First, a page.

bug-cvs
[Top][All Lists]
Advanced

[Date Prev][Date Next][Thread Prev][Thread Next][Date Index][Thread Index]

Re: cvs user, cvs password


From: Derek Robert Price
Subject: Re: cvs user, cvs password
Date: Wed, 14 Aug 2002 08:49:46 -0400
User-agent: Mozilla/5.0 (X11; U; Linux i686; en-US; rv:1.0.0) Gecko/20020606

Andrey Aristarkhov wrote:

-----Original Message-----
From: address@hidden [mailto:address@hidden On Behalf
Of
Derek Robert Price
Yes, I use local repository for development.
I did not make any changes to server.c, but 'cvs user|password' works in
pserver mode: I've made corresponded tests. Telling the true, I don't
understand _why_ it works, but it _do_ works. Even if server.c will need
patches, they are trivial.

I'm fairly certain that is impossible. Did you test against a server running on the same machine? Or perhaps the same path found the repository on a network drive from your server and from your client?

I don't think I'd add this change without it working with remote
repositories.  First of all, the security is trivially easy to break -
if the CVS executable can change the files, so can the user, either by
hand or by downloading an older version of CVS and using that.
Second,
everything that CVS can do should work in both modes, as
indistinguishably as possible.
I've already mentioned, that pserver mode is supported. It's absolutely
transparent for user which mode is used - local or pserver.
You are right about security triviality. But this is that case where OS'
permissions can help.

Hrm, ok, though I still don't believe you were really running in client/server mode. And the ineffective password verification probably shouldn't be bothered with in local mode. Not unless CVS is hacked to run setuid in local mode and I'm fairly sure there'd be pretty general opposition to that. More later.

My idea of 'accessinfo' file is similar you've described one above. You
place filter script (plugin) into accessinfo and lookup result of its
execution. Actually the script could use any mechanisms to make a
decision to grant or deny access (for example, by means of contacting
CORBA-server or Directory-server). I believe that implementation of this
plugin mechanism is much easier and compact than XMLRPC or any other
ones.

Hrm. Maybe, but we should discuss this in a seperate thread. It's confusing the discussion of your passwd and user patches.

Can we make sub-namespace 'user' of 'cvs admin'? In this case I can
quickly incorporate user.c's logic into admin.c. In this case cvs
command will look like 'cvs admin user ...'. I can suppose, that it will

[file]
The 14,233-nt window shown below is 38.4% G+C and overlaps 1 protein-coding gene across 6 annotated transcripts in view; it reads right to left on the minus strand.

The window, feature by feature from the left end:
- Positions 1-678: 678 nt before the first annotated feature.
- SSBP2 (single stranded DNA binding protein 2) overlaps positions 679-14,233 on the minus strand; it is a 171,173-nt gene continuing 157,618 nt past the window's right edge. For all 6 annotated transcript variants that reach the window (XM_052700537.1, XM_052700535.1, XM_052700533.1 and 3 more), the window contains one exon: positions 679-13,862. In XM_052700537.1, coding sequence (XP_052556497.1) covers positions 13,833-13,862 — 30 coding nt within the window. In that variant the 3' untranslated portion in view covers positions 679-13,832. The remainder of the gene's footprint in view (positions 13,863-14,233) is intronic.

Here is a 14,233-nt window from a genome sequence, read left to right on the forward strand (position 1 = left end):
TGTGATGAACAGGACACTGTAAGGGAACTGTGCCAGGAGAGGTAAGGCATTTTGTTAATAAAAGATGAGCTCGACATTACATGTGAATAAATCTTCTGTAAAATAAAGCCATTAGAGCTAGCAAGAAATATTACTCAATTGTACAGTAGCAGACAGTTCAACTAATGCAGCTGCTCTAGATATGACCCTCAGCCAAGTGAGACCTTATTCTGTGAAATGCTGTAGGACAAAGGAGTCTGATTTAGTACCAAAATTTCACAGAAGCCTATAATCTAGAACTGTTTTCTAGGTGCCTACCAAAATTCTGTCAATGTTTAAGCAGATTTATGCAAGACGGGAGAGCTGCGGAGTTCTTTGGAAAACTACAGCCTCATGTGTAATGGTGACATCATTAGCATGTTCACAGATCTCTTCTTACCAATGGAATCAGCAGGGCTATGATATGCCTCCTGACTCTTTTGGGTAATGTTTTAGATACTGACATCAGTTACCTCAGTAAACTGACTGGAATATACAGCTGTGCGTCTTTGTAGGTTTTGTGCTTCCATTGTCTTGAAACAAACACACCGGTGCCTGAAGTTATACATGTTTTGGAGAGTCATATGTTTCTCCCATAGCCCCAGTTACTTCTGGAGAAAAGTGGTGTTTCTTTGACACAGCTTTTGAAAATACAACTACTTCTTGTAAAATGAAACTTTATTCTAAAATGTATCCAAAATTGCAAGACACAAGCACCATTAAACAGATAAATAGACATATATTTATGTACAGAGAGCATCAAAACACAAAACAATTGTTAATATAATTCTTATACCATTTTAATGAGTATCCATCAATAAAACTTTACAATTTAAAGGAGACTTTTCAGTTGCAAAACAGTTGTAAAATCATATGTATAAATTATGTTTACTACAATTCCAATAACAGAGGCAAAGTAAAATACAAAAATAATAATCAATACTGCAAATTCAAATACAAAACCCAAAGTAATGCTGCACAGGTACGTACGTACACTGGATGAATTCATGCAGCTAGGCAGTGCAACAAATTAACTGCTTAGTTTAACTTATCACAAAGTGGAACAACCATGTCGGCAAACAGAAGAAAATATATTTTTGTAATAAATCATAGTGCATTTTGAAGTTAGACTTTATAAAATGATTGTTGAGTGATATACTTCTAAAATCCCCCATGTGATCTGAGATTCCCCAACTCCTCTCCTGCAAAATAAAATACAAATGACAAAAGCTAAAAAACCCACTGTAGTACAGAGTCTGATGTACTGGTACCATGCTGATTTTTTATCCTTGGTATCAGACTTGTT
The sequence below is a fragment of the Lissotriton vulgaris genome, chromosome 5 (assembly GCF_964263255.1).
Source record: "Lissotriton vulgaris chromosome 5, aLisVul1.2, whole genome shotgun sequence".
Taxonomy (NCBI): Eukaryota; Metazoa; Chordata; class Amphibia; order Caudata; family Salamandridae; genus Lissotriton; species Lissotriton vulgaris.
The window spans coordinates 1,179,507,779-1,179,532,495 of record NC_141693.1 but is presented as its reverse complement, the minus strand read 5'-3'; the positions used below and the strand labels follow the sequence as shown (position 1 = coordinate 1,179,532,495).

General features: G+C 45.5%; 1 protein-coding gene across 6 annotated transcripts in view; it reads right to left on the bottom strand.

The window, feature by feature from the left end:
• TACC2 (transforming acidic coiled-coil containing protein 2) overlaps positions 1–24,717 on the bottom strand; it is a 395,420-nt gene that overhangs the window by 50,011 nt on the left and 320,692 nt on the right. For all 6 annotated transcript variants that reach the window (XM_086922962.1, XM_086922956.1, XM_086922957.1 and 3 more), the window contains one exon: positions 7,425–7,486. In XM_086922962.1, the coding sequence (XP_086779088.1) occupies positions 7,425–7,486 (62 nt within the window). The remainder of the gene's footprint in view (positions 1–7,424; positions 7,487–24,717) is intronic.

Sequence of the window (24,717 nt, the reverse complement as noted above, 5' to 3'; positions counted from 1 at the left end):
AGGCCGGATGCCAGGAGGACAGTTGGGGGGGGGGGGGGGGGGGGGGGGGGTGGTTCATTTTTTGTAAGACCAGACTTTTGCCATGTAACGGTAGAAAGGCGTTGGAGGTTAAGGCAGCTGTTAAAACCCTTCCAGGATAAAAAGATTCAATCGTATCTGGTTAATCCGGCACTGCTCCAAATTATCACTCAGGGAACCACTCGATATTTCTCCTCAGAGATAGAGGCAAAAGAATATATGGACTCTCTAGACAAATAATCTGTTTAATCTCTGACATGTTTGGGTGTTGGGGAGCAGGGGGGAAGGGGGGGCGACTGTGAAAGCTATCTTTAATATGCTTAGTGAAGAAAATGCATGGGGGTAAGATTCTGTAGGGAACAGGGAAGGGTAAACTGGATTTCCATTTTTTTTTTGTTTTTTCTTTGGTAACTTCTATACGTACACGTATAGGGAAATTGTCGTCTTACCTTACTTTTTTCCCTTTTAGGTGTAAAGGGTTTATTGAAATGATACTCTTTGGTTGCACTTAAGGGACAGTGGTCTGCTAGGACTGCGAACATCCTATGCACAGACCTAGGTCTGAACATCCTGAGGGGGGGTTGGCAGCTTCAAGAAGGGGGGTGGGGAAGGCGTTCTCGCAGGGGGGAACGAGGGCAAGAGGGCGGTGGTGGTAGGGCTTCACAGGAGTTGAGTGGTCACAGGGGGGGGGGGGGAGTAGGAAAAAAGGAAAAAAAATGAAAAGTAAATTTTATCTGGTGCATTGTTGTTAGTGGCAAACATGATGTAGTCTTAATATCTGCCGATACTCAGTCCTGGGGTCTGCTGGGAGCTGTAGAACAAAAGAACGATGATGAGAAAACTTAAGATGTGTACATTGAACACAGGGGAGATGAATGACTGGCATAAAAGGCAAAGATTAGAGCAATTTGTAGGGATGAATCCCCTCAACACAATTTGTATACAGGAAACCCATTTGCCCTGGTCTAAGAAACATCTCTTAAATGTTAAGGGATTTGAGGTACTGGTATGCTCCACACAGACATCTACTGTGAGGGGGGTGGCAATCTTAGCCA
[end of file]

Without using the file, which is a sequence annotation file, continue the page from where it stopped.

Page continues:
be more convenient other than using different options.

This is exactly what I was imagining.

I think you're right, but I'd still like to see it use the same
`cvsadmin' group or not work at all.
If user will be in admin command namespace, I think it should use
'admin's access restrictions.

Regards,
Andrey

That would be simplest I think. And it doesn't add more security code to CVS. Again, I'll discuss the ACL plugin in a separate thread, but the general principle with CVS has been to avoid new security code based on the fact that security requires security audits and the like and we'd like to leave that kind of thing to someone else with more resources and people who are good at it, the OS or SSH, for example. PAM might be okay, but that's a discussion for a separate thread as well, I think.

There's still the issue of an NT server, but that exists regardless and can be solved separately.

Derek

--
               *8^)

Email: address@hidden

Get CVS support at http://ximbiot.com
--
OPHELIA
 O, what a noble mind is here o'erthrown!
 The courtier's, soldier's, scholar's, eye, tongue, sword,
 Th'expectancy and rose of the fair state,
 The glass of fashion and the mould of form,
 Th'observed of all observers, quite, quite down!
 And I, of ladies most deject and wretched,
 That sucked the honey of his music vows,
 Now see that noble and most sovereign reason
 Like sweet bells jangled, out of time and harsh,
 That unmatched form and feature of blown youth
 Blasted with ecstasy.  O, woe is me
 T'have seen what I have seen, see what I see!

    - Hamlet, Act III, Scene 1, Lines 151-162







reply via email to

[Prev in Thread] Current Thread [Next in Thread]